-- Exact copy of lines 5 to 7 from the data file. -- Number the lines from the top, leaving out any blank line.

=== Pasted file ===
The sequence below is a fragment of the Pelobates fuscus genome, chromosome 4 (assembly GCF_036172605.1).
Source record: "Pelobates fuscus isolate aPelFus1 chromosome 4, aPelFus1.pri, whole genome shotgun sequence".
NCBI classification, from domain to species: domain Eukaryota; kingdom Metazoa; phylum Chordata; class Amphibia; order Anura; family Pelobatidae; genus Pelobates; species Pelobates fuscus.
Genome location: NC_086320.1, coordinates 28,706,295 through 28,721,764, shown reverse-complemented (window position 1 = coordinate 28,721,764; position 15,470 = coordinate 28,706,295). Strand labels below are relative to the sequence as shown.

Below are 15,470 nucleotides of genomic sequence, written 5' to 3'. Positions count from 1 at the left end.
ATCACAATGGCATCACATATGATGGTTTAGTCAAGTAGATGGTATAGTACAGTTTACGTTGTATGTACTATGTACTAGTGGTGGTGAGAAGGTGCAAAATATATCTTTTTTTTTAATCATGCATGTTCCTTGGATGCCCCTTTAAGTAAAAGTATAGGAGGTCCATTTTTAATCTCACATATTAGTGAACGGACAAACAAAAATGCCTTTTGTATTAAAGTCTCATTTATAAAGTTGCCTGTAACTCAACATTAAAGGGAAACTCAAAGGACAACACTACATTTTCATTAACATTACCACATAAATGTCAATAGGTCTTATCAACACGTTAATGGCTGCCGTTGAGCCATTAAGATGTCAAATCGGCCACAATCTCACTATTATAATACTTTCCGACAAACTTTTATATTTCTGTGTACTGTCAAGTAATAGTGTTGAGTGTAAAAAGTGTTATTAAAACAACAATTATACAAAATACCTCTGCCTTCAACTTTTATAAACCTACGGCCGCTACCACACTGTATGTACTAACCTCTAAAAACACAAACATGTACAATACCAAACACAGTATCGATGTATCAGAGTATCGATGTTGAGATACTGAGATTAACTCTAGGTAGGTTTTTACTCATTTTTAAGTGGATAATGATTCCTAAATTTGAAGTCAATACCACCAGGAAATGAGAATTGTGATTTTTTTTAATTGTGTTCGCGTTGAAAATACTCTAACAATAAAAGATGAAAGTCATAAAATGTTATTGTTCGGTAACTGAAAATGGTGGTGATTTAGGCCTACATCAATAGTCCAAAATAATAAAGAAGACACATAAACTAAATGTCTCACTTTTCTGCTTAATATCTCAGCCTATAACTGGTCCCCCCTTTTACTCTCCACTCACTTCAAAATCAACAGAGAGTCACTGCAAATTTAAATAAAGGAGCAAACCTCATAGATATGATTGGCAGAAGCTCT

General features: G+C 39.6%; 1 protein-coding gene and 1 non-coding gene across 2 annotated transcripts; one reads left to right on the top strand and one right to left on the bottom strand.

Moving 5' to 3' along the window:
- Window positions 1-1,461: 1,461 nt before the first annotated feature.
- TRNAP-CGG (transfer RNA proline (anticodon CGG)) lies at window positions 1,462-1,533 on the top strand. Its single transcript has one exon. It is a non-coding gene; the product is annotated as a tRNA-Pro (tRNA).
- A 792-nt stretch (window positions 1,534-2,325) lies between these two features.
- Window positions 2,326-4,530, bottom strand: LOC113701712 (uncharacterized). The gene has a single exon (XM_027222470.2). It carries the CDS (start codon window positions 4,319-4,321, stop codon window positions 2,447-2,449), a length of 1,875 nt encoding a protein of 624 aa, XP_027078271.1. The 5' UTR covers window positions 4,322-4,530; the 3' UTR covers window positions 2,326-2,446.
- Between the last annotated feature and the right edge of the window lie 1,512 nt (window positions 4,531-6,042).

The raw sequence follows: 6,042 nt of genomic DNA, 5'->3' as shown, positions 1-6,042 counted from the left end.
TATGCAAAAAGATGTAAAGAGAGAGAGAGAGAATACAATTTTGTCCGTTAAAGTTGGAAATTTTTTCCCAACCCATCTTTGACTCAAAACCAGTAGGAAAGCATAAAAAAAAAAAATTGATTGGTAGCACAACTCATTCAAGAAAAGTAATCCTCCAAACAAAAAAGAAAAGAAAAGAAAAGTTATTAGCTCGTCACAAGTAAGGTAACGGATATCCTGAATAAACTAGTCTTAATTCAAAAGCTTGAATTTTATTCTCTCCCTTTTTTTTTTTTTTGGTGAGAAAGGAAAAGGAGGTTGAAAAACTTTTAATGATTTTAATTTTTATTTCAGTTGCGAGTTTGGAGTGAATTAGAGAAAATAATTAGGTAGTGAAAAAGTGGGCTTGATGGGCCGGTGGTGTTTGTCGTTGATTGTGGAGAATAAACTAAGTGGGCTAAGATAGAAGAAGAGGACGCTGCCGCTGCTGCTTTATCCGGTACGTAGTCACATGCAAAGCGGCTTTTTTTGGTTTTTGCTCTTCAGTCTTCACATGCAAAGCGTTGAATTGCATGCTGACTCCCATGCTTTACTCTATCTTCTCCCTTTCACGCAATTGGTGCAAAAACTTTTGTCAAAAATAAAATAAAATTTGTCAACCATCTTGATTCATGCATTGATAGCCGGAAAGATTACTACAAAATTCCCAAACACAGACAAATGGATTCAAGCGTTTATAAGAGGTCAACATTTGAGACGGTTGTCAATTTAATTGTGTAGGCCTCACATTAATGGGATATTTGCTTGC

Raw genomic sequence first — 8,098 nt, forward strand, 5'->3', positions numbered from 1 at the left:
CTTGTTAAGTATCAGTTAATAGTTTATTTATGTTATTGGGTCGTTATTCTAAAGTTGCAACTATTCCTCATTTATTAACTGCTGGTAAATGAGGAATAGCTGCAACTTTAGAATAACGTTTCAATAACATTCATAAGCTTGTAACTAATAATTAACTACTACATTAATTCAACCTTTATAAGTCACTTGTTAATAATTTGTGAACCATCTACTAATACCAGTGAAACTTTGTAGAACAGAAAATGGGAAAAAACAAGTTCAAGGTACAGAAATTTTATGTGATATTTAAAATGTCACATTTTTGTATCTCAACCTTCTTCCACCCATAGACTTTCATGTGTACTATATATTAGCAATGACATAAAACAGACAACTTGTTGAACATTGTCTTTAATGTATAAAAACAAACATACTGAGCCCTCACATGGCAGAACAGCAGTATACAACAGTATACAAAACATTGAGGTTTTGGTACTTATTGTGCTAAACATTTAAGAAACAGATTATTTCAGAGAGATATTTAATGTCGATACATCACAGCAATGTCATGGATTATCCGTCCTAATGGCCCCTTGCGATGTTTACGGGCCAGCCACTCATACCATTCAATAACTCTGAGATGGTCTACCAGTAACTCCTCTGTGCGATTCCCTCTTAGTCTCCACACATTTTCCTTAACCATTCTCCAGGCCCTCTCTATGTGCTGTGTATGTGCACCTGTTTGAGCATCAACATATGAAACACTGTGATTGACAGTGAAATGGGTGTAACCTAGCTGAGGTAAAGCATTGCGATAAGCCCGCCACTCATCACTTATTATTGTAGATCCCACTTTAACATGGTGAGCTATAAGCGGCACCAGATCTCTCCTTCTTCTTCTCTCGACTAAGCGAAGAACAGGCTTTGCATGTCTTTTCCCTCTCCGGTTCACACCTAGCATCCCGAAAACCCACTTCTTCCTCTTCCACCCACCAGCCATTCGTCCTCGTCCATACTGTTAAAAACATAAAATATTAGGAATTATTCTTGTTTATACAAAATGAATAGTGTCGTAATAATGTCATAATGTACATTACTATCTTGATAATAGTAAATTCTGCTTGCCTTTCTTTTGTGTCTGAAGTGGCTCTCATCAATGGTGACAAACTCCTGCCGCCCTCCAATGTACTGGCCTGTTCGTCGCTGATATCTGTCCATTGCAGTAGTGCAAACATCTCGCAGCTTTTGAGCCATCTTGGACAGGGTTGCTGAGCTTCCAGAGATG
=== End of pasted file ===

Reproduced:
Below are 15,470 nucleotides of genomic sequence, written 5' to 3'. Positions count from 1 at the left end.
ATCACAATGGCATCACATATGATGGTTTAGTCAAGTAGATGGTATAGTACAGTTTACGTTGTATGTACTATGTACTAGTGGTGGTGAGAAGGTGCAAAATATATCTTTTTTTTTAATCATGCATGTTCCTTGGATGCCCCTTTAAGTAAAAGTATAGGAGGTCCATTTTTAATCTCACATATTAGTGAACGGACAAACAAAAATGCCTTTTGTATTAAAGTCTCATTTATAAAGTTGCCTGTAACTCAACATTAAAGGGAAACTCAAAGGACAACACTACATTTTCATTAACATTACCACATAAATGTCAATAGGTCTTATCAACACGTTAATGGCTGCCGTTGAGCCATTAAGATGTCAAATCGGCCACAATCTCACTATTATAATACTTTCCGACAAACTTTTATATTTCTGTGTACTGTCAAGTAATAGTGTTGAGTGTAAAAAGTGTTATTAAAACAACAATTATACAAAATACCTCTGCCTTCAACTTTTATAAACCTACGGCCGCTACCACACTGTATGTACTAACCTCTAAAAACACAAACATGTACAATACCAAACACAGTATCGATGTATCAGAGTATCGATGTTGAGATACTGAGATTAACTCTAGGTAGGTTTTTACTCATTTTTAAGTGGATAATGATTCCTAAATTTGAAGTCAATACCACCAGGAAATGAGAATTGTGATTTTTTTTAATTGTGTTCGCGTTGAAAATACTCTAACAATAAAAGATGAAAGTCATAAAATGTTATTGTTCGGTAACTGAAAATGGTGGTGATTTAGGCCTACATCAATAGTCCAAAATAATAAAGAAGACACATAAACTAAATGTCTCACTTTTCTGCTTAATATCTCAGCCTATAACTGGTCCCCCCTTTTACTCTCCACTCACTTCAAAATCAACAGAGAGTCACTGCAAATTTAAATAAAGGAGCAAACCTCATAGATATGATTGGCAGAAGCTCT

General features: G+C 39.6%; 1 protein-coding gene and 1 non-coding gene across 2 annotated transcripts; one reads left to right on the top strand and one right to left on the bottom strand.